One Half-Hour Silence in Heaven Revelation 8:1-2
In Revelation 5 we read that when no creature in heaven or earth is considered worthy to open the scroll sealed with seven seals this honour falls to Christ. The Lion of the tribe of Judah, the Root of David, has prevailed to open the book and to loose the seven seals thereof. This book or scroll contains the seven judgments, which God will pour out upon the world. Chapters 6 and 7 record how the Lamb opens the first six of these seals, which brings us right up to the end of the world. It speaks of the cosmic catastrophes, which will signal the arrival of the great Day of the Lord.
One would expect, therefore, that the seventh seal will immediately usher us into the presence of the Judge of heaven and earth. Yet, when we read chapter 8, we are told of other events which must take place before the end comes.
The seventh seal consists of seven trumpets symbolizing judgments that will occur again and again throughout this dispensation, in increasing intensity and scope. These judgments are very terrible, yet they do not refer to God’s final doom. The fact that they are trumpets indicates that they are primarily intended as warnings to the wicked. When they see all these frightening things taking place they should turn from their sins and repent.
An Unexpected Pause
Let us now read Revelation 8:1-2. “And when he (i.e. the Lamb) had opened the seventh seal, there was silence in heaven about the space of half an hour. And I saw the seven angels which stood before God, and to them were given seven trumpets.” Before the seven trumpets will be revealed there is a pause in heaven, a silence of about half an hour. This is most unusual. Heaven is the place where God is continually praised by myriads of angels and redeemed saints. There is joy, there is happiness and loud hallelujahs resound.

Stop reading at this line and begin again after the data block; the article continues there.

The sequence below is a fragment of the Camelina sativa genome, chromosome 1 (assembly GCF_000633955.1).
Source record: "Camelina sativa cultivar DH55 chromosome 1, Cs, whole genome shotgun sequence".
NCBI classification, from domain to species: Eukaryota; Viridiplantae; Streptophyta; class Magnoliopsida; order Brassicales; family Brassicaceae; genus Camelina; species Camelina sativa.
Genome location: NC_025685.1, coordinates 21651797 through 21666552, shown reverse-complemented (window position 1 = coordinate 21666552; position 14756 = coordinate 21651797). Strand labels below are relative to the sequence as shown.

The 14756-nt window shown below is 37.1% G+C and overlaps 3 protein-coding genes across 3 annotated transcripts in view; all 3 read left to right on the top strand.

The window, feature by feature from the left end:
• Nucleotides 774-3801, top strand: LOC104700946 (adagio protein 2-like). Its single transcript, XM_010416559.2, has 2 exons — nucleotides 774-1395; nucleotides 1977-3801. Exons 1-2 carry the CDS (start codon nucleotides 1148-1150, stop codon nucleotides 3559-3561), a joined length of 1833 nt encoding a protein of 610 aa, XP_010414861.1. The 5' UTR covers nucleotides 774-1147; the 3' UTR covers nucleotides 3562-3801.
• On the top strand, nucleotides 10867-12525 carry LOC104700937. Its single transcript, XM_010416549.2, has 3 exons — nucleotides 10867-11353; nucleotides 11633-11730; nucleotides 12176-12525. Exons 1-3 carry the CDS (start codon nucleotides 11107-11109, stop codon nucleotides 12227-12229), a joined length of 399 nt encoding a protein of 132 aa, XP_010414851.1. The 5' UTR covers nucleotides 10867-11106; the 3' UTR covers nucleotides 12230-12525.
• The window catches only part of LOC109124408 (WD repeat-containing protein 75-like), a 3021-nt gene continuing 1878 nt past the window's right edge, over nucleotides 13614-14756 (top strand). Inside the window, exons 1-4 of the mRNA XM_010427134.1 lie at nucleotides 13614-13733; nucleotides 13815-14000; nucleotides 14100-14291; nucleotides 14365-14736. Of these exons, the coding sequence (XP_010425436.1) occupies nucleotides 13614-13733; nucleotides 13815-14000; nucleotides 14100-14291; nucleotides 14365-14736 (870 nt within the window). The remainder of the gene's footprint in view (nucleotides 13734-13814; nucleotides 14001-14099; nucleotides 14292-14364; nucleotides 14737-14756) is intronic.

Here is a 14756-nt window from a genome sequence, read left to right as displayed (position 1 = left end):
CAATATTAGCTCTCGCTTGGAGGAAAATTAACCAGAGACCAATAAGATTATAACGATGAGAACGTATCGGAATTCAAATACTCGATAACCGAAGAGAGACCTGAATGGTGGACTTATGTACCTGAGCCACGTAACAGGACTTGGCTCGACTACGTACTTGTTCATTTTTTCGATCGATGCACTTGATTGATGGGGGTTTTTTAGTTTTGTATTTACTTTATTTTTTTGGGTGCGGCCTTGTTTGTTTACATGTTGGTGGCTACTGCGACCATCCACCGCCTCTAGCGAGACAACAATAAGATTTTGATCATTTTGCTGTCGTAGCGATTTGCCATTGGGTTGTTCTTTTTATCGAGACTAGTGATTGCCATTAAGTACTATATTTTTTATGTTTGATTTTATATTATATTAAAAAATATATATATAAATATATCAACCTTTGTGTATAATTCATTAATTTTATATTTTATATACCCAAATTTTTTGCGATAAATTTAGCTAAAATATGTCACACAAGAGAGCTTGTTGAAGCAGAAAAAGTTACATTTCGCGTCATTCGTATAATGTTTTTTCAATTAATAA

The Reason for this Silence
We are told of a thirty-minute silence. There must be a reason for this. And of course, there is. This mysterious silence has to do with the contents of the seven judgments that are about to be revealed. All heaven stands in suspense, holding its breath, as it were. So awful is the wrath of God, which is about to be revealed, that the inhabitants of heaven stand spellbound for half an hour in breathless and silent amazement!
The Altar of Incense
Next, we are told that the seven angels who stand before God are each given a trumpet. They do not, however, proceed to blow these instruments right away, but they must wait for the signal. Before they will sound their trumpets, thereby releasing God’s judgments, something else has to take place first. In verse 3 we read, “and another angel came and stood at the altar, having a golden censer, and there was given unto him much incense, that he should offer it with the prayers of all saints upon the golden altar which was before the throne.”
In the book of Revelation heaven is often described in terms of the Old Testament temple and there are many references to the priestly service in the sanctuary. We have an example of this here. It says that an angel stands at the altar of incense and that he was given much incense, which he then had to offer together with the prayers of the saints on the golden altar that stood before the throne of God. Two things are said here: 1) that the prayers of saints are on the altar and 2) that the angel adds incense to these prayers.
In Leviticus 16:12,13 we read, “And he (that is, Aaron the high priest) shall take a censer full of burning coals of fire from off the altar before the Lord, and his hands full of sweet incense beaten small and bring it within the veil. And he shall put the incense upon the fire before the Lord, that the cloud of the incense may cover the mercy seat that is upon the testimony, that he die not.” There is beautiful symbolism here. The altar of incense was lit with fire from the altar of burnt offering and that incense in turn was brought to the Ark of the Covenant and sprinkled on the lid of the ark, called the mercy seat. In other words, before the prayers of God’s people could be accepted, atonement had to be made for their sins.
Our Prayers Need Cleansing
In John’s vision the angel standing at the altar of incense is none other than Christ who is adding incense to the prayers of the saints. This means that these prayers had to be cleansed before they could be presented to God.
The incense represents the power of Jesus’ blood. He has given Himself for us as an offering and a sacrifice to God for a sweet-smelling savour or aroma.
Here we learn that even the prayers of God’s children are tainted with sin. We need the cleansing of Jesus’ blood, not only for our daily sins, but even for the prayers we send up to heaven. They always contain elements with which God is not pleased. How selfish our petitions often are! How much of the flesh there is in what we ask of God! That is why our prayers must first be purified before God will accept them.